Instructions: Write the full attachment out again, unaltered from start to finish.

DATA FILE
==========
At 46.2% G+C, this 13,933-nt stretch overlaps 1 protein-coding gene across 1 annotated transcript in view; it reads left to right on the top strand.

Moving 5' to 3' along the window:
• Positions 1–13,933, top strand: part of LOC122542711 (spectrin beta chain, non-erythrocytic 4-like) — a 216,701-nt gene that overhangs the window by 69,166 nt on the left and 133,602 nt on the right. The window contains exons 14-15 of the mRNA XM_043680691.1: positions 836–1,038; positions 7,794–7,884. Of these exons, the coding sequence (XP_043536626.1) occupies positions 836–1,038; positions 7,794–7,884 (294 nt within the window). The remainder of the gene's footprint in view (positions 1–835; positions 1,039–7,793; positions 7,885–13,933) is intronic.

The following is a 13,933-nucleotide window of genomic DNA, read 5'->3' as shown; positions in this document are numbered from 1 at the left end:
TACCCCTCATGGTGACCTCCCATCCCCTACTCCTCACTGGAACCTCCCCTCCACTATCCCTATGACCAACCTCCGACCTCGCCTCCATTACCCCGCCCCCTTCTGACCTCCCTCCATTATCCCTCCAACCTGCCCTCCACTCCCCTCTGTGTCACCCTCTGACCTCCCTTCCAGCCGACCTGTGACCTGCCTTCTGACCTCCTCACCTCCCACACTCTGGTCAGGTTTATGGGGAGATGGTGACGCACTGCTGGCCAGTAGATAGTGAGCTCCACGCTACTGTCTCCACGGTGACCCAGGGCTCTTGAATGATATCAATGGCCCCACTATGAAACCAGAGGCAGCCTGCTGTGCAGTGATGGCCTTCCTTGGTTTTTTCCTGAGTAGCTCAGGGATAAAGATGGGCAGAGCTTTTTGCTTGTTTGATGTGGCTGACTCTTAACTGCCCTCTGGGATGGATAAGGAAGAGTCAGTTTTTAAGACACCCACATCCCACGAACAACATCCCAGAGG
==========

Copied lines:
At 46.2% G+C, this 13,933-nt stretch overlaps 1 protein-coding gene across 1 annotated transcript in view; it reads left to right on the top strand.

Moving 5' to 3' along the window:
• Positions 1–13,933, top strand: part of LOC122542711 (spectrin beta chain, non-erythrocytic 4-like) — a 216,701-nt gene that overhangs the window by 69,166 nt on the left and 133,602 nt on the right. The window contains exons 14-15 of the mRNA XM_043680691.1: positions 836–1,038; positions 7,794–7,884. Of these exons, the coding sequence (XP_043536626.1) occupies positions 836–1,038; positions 7,794–7,884 (294 nt within the window). The remainder of the gene's footprint in view (positions 1–835; positions 1,039–7,793; positions 7,885–13,933) is intronic.

The following is a 13,933-nucleotide window of genomic DNA, read 5'->3' as shown; positions in this document are numbered from 1 at the left end:
TACCCCTCATGGTGACCTCCCATCCCCTACTCCTCACTGGAACCTCCCCTCCACTATCCCTATGACCAACCTCCGACCTCGCCTCCATTACCCCGCCCCCTTCTGACCTCCCTCCATTATCCCTCCAACCTGCCCTCCACTCCCCTCTGTGTCACCCTCTGACCTCCCTTCCAGCCGACCTGTGACCTGCCTTCTGACCTCCTCACCTCCCACACTCTGGTCAGGTTTATGGGGAGATGGTGACGCACTGCTGGCCAGTAGATAGTGAGCTCCACGCTACTGTCTCCACGGTGACCCAGGGCTCTTGAATGATATCAATGGCCCCACTATGAAACCAGAGGCAGCCTGCTGTGCAGTGATGGCCTTCCTTGGTTTTTTCCTGAGTAGCTCAGGGATAAAGATGGGCAGAGCTTTTTGCTTGTTTGATGTGGCTGACTCTTAACTGCCCTCTGGGATGGATAAGGAAGAGTCAGTTTTTAAGACACCCACATCCCACGAACAACATCCCAGAGG